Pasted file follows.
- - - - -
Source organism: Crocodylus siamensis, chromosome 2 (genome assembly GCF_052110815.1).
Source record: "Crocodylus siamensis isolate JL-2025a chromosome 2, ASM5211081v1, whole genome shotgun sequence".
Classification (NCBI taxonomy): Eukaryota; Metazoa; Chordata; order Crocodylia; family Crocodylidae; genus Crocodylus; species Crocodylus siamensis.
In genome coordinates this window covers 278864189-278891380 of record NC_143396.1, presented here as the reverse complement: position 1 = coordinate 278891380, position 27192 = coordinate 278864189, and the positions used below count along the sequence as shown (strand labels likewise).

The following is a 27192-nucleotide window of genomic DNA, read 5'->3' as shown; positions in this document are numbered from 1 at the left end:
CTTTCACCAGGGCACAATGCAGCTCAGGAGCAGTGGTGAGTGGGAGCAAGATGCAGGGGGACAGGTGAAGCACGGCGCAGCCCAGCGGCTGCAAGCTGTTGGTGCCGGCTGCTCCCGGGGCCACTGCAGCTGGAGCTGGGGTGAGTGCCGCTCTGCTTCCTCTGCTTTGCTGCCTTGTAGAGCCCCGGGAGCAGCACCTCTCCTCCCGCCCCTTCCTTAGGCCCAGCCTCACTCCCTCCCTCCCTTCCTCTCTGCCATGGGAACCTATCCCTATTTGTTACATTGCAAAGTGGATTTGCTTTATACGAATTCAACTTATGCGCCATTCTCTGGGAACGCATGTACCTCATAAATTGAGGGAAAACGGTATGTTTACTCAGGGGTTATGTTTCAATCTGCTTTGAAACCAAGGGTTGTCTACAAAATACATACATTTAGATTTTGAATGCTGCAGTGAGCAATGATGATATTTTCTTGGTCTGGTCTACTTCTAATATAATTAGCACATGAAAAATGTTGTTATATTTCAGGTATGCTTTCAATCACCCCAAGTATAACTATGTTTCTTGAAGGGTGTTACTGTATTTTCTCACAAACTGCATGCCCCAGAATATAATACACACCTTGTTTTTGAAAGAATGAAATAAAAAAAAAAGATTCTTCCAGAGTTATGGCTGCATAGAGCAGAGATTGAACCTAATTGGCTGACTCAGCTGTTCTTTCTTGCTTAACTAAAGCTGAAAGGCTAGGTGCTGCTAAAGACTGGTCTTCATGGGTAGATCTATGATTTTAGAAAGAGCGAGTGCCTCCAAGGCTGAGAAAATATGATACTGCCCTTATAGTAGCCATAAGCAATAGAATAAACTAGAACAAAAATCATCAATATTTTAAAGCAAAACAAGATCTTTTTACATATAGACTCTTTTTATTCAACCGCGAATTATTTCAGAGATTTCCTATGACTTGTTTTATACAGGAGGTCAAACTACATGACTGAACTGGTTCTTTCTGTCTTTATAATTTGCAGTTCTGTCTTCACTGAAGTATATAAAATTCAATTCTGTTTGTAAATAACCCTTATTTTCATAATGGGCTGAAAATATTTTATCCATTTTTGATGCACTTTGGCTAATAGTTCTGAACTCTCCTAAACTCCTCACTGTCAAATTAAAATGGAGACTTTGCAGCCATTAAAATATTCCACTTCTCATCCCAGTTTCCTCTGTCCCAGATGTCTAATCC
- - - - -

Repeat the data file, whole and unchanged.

Source organism: Crocodylus siamensis, chromosome 2 (genome assembly GCF_052110815.1).
Source record: "Crocodylus siamensis isolate JL-2025a chromosome 2, ASM5211081v1, whole genome shotgun sequence".
Classification (NCBI taxonomy): Eukaryota; Metazoa; Chordata; order Crocodylia; family Crocodylidae; genus Crocodylus; species Crocodylus siamensis.
In genome coordinates this window covers 278864189-278891380 of record NC_143396.1, presented here as the reverse complement: position 1 = coordinate 278891380, position 27192 = coordinate 278864189, and the positions used below count along the sequence as shown (strand labels likewise).

The following is a 27192-nucleotide window of genomic DNA, read 5'->3' as shown; positions in this document are numbered from 1 at the left end:
CTTTCACCAGGGCACAATGCAGCTCAGGAGCAGTGGTGAGTGGGAGCAAGATGCAGGGGGACAGGTGAAGCACGGCGCAGCCCAGCGGCTGCAAGCTGTTGGTGCCGGCTGCTCCCGGGGCCACTGCAGCTGGAGCTGGGGTGAGTGCCGCTCTGCTTCCTCTGCTTTGCTGCCTTGTAGAGCCCCGGGAGCAGCACCTCTCCTCCCGCCCCTTCCTTAGGCCCAGCCTCACTCCCTCCCTCCCTTCCTCTCTGCCATGGGAACCTATCCCTATTTGTTACATTGCAAAGTGGATTTGCTTTATACGAATTCAACTTATGCGCCATTCTCTGGGAACGCATGTACCTCATAAATTGAGGGAAAACGGTATGTTTACTCAGGGGTTATGTTTCAATCTGCTTTGAAACCAAGGGTTGTCTACAAAATACATACATTTAGATTTTGAATGCTGCAGTGAGCAATGATGATATTTTCTTGGTCTGGTCTACTTCTAATATAATTAGCACATGAAAAATGTTGTTATATTTCAGGTATGCTTTCAATCACCCCAAGTATAACTATGTTTCTTGAAGGGTGTTACTGTATTTTCTCACAAACTGCATGCCCCAGAATATAATACACACCTTGTTTTTGAAAGAATGAAATAAAAAAAAAAGATTCTTCCAGAGTTATGGCTGCATAGAGCAGAGATTGAACCTAATTGGCTGACTCAGCTGTTCTTTCTTGCTTAACTAAAGCTGAAAGGCTAGGTGCTGCTAAAGACTGGTCTTCATGGGTAGATCTATGATTTTAGAAAGAGCGAGTGCCTCCAAGGCTGAGAAAATATGATACTGCCCTTATAGTAGCCATAAGCAATAGAATAAACTAGAACAAAAATCATCAATATTTTAAAGCAAAACAAGATCTTTTTACATATAGACTCTTTTTATTCAACCGCGAATTATTTCAGAGATTTCCTATGACTTGTTTTATACAGGAGGTCAAACTACATGACTGAACTGGTTCTTTCTGTCTTTATAATTTGCAGTTCTGTCTTCACTGAAGTATATAAAATTCAATTCTGTTTGTAAATAACCCTTATTTTCATAATGGGCTGAAAATATTTTATCCATTTTTGATGCACTTTGGCTAATAGTTCTGAACTCTCCTAAACTCCTCACTGTCAAATTAAAATGGAGACTTTGCAGCCATTAAAATATTCCACTTCTCATCCCAGTTTCCTCTGTCCCAGATGTCTAATCC